Monday, November 23, 2015

F*ck You, Read Me!

Usually if I review a book on my blog, it's a children's or YA book, but I couldn't help myself. This book just begs you to talk about it. I don't remember exactly how I learned of this book, but I immediately put it on inter-library loan request. Obviously, we weren't going to purchase a copy for the middle school library.

I had to wait a couple weeks for it come in- apparently it's getting pretty popular. So popular in fact, that it's now on the NY Times Bestseller list. It is quite an attention getter, with its blindingly bright cover and the almost-offensive title; that little asterisk has a pretty important job, standing in for the letter we all know it's representing. It's like a self-help guide written by Goodfellas.

But once you get past the ostentatious covering, is there anything of substance in the book?

The chapters have subtitles that are in line with the book's main message, such as F*ck Self-Esteem. The authors, Michael I Bennett and Sarah Bennett,  write that self-esteem has taken on an unquestionable infallibility in the all-mighty church of The Meaning of Life. We seem to think that it's the answer for everything; if a kid's not trying as hard as he should in school, he's got poor self-esteem. If that guy you meet at a party is having difficulty making eye contact with you, or anyone, he's suffering from poor self-esteem. If that woman responds to your compliment with "oh, no, not really.  .  ." it's because she has poor self-esteem. It's become a key to our collective happiness in this society to make sure that everyone always feels good about themselves, but is it working?

If a kid receives a participation trophy instead of a First Place trophy, is his fragile self-esteem really being salvaged? Maybe. Maybe not.

The authors' approach in each chapter is pretty straight forward; they present three scenarios which all center around the same issue. After a brief explanation and discussion, they present the parts which cannot be controlled by an individual, and then go on to point out the aspects which can ultimately be controlled by a person.

My personal favorite chapter is the one titled Stop F*cking Up. I laugh to myself whenever I think about it because in the school I work at, we are encouraged to work and teach the Growth Mindset. For those of you who aren't familiar with this term, it's a philosophy that preaches the basic principles of  resilience and dedication. Being good at something, or being very intelligent doesn't guarantee success when undertaking a project, and it's okay to fail at something as long as you try again.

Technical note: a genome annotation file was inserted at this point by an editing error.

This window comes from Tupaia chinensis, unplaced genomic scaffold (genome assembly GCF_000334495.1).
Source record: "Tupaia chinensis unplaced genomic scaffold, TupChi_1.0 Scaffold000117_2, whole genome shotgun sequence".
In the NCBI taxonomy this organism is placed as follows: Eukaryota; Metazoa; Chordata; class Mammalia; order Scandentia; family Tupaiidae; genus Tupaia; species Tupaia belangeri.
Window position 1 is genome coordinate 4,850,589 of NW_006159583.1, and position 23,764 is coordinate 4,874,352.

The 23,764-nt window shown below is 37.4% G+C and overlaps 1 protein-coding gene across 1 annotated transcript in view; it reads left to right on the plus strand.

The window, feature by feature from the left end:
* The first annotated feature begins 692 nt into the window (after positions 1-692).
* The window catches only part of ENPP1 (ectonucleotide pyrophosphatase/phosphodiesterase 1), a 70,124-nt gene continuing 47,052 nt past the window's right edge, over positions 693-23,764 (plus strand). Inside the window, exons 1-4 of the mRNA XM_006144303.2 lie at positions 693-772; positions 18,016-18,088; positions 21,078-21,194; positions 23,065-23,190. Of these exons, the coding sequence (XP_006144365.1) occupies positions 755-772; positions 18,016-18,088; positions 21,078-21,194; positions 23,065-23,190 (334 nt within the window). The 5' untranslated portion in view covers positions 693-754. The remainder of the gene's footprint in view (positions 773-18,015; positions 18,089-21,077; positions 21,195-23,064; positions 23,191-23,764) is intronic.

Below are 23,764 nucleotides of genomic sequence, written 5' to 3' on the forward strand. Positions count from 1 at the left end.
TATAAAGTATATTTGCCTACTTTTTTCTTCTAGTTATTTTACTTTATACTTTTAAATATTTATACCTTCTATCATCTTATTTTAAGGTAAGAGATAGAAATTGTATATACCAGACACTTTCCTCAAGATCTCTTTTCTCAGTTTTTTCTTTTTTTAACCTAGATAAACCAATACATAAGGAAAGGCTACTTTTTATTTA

I don't laugh to myself because I don't agree- I always tell the students I encounter that not being good at something is not the end of the world. But almost all of the adults I know hold ourselves to a much higher standard. I'm not sure when this happens- maybe it's around the same time we decide we don't like the current music on the radio, and we add the classic rock and contemporary stations on our car presets. If I don't do well on something I don't care about, it's not too difficult to get over it. But if I enjoy doing something, or if I think my success is important, my  internal monologue doesn't reassure me with expressions like "challenges make my brain grow", it screams "STOP F*CKING UP!"

Most of their advice to readers is pretty easy to understand and digest. Following through and trying the methods may require some shifting in your thinking. It does get trite at some points, at one point advising readers to just "forget" feelings of shame. Right, like someone could just "forget" someone holding a gun to their head, holding them hostage. 

It's a fun read, even if you're not in the market for any psychological advice. The wry humor contained throughout the text might even get a smirk out of you.

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